I'll be honest with you: this book was brilliantly written, and when I finished I was really upset that I didn't have the paperback edition which features a bonus chapter, but I was satisfied. HOWEVER, this book was very confusing at first, and it took me awhile to get used to the changing POV's, who the characters were and what year we were in.

The beginning is linear for a first couple chapters, then jumps from 1884 to 1897, and back again. It continues to jump from past (anything before 1902) and the present (1902), till the ending of the novel in 1903. And there are various POV's. Most of what happens in the past is told in the POV of those involved with the making of the circus, but it mostly centres around Celia and Marco, the main reason why the circus exists (I'll get to more on that later). The present story is told from the POV of Bailey Clarke, the boy we meet when the story first jumps from 1884 to 1897.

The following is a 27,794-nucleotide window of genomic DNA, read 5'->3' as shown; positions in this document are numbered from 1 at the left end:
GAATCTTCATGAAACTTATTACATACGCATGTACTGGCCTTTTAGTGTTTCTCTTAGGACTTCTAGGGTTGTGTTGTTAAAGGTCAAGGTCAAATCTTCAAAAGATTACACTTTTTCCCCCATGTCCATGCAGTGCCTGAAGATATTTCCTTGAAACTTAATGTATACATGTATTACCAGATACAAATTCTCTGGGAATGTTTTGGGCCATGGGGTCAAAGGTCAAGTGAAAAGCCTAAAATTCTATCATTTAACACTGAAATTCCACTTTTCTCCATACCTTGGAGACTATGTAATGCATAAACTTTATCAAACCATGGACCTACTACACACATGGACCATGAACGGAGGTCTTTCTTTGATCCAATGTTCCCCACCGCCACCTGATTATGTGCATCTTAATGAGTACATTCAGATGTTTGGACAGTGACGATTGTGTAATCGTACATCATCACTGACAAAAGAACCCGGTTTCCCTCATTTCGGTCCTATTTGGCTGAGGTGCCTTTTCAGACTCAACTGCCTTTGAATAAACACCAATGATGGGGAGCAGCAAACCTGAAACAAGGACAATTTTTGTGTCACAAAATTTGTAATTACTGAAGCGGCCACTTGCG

Celia and Marco are our main characters, and our main couple in the story. In the beginning of the story, a young Celia is orphaned after her mother commits suicide and her deranged father signs her up for a challenge where she'll have to defeat her opponent using her illusion skills. This in turn, leads the man her father placed a bet with to look for another student with natural unnatural abilities like Celia: an orphaned Marco. The two are trained separately, and have no idea as to what is going on, except for the fact that they have to use their powers.